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Posted July 21, 2012
What is the book about? Elaine and her husband Carson, who is d
What is the book about?
Elaine and her husband Carson, who is dying of pancreatic cancer, are returning to their childhood home in North Carolina. They stay with Carson's mother in a cabin by a lake, where it might just be Carson's final resting place at only 49 years old. Carson's mother, Greta holds a lot of grudges towards Elaine because she believes Mick, their son, isn't really Carson's son.
After Carson passes away, Elaine and Mick are put in a situation where they forced to stay with Greta, despite her refusal to accept them as family and keep to her presumptions that Elaine was not a faithful wife to her son. Her anger towards them goes so far that she goes out of her way to avoid Elaine and Mick, even at the funeral.
What did I think of the book?
Dealing with the rumors and gossip in such a small town in a depressing time as Carson comes back to town with his family is a lot harder than it seems. Poor Carson, you think you're going home to pass away in a safe place, but instead he is around others who question his paternity to the son he help raise. You bounce back and forth in time, and watch the characters bounce and forth between forgiveness and compassion. You never really expect what happens next with the inconsistency in the characters opinions.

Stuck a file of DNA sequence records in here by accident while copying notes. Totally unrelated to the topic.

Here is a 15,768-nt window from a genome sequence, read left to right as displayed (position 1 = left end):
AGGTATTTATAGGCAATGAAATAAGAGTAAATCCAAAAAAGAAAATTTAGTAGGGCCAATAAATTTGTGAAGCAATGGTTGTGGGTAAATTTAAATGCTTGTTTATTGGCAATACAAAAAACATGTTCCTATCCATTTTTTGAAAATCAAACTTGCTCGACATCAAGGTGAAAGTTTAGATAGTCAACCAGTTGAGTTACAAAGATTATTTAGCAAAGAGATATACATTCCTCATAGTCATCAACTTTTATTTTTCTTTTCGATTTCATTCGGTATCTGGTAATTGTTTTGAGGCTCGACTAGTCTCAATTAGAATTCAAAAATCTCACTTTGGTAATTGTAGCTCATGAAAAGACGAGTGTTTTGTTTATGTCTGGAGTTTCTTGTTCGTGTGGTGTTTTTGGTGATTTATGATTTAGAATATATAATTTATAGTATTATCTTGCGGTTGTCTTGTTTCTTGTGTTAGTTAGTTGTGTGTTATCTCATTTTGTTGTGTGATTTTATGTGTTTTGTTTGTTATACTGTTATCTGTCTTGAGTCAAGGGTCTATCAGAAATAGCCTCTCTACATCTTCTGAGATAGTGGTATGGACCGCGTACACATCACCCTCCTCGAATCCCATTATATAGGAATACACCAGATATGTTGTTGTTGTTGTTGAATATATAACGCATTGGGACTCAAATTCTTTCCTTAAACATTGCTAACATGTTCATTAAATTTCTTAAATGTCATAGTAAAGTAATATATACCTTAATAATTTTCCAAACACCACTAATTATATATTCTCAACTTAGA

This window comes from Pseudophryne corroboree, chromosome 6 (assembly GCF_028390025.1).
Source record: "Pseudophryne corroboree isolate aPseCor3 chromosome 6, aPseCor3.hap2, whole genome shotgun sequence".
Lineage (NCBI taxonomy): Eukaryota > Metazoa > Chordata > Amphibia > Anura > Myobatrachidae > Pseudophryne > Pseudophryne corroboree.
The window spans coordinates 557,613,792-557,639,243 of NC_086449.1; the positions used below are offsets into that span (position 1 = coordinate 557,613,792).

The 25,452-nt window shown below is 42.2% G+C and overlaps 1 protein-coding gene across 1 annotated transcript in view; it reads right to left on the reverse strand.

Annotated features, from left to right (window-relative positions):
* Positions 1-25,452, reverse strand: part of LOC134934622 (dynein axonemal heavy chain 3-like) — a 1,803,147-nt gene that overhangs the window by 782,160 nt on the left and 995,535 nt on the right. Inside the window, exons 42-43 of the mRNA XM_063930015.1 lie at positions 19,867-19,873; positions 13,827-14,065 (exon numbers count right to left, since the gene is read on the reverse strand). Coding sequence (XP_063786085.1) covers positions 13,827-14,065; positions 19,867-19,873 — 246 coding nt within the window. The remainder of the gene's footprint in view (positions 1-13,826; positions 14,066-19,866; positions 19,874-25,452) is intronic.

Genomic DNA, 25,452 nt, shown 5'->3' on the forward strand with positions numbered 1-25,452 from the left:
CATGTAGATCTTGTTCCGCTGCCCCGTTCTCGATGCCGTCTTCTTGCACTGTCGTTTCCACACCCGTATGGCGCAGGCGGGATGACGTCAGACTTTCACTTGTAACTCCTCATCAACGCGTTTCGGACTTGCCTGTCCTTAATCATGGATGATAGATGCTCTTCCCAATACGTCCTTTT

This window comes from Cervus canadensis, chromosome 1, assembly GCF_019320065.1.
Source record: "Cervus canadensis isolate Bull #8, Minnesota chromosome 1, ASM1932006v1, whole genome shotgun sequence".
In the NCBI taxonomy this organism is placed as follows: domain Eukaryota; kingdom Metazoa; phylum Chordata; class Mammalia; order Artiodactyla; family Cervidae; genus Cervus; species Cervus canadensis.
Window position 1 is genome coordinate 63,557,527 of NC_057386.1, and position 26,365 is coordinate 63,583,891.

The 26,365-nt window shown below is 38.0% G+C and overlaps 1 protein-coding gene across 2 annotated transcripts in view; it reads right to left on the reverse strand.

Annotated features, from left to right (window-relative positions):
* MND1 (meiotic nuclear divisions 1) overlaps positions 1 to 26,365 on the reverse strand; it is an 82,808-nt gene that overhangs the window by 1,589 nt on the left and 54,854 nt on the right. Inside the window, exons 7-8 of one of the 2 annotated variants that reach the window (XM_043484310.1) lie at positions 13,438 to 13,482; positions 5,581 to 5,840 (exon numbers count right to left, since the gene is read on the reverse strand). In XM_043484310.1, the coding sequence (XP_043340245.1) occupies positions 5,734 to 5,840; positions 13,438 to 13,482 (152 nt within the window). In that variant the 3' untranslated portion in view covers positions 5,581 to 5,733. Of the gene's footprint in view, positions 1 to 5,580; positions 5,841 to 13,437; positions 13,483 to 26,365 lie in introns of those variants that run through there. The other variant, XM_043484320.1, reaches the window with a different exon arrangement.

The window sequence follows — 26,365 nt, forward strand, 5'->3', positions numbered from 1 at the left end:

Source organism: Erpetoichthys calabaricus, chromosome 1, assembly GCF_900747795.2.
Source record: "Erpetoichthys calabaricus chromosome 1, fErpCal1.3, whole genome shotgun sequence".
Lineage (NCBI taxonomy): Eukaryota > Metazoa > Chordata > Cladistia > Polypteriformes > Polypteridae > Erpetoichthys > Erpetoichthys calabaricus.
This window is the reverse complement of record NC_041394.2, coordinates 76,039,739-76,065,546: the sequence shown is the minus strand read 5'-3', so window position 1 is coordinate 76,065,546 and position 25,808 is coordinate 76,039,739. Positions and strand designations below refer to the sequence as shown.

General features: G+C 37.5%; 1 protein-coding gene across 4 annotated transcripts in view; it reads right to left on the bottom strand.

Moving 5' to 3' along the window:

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Posted June 25, 2012
The most common theme that I have noticed in Page's books is the
The most common theme that I have noticed in Page's books is the idea of forgiveness, and this book had a lot to do with coming to terms with things long past and learning to deal with these past hurts. This book was very much the same, the idea of this woman having to learn to forgive her mother-in-law following the death of her husband, was the focus. Although it stands to be said that it was more about Greta, the mother-in-law forgiving everyone else.
I found this book to be pretty funny, like when Greta, the elderly stubborn matriarch went head to head with her former BFF and threw down some pretty good zingers. The line that stands out to me the most though was Elaine talking to her 24 year old son and saying that "Greta is apparently different things to different people. For us she might be a character-building exercise. For Morty...? Who knows?" I felt that not only was that line pretty clever, but it also characterized Greta's relationship with her son's family perfectly, she may have been so nice to other people but for this family she had nothing but contempt.
I always love going on these journey's with characters because of how you gather the information. Very slowly at first until you have the whole picture and then you can decide how you feel about what happened. Plots like that, although intricate and wonderful, make the job of reviewer harder because I don't want to give too much away!
The character in this book are so vivid from Elaine, the new widow who can't seem to grasp her new life, to her son who has to keep his hormones in check, to the supporting cast of gossipy, wicked, towns people. This book is a quick mellow read with undertones of forgiveness and moving on after a great loss.
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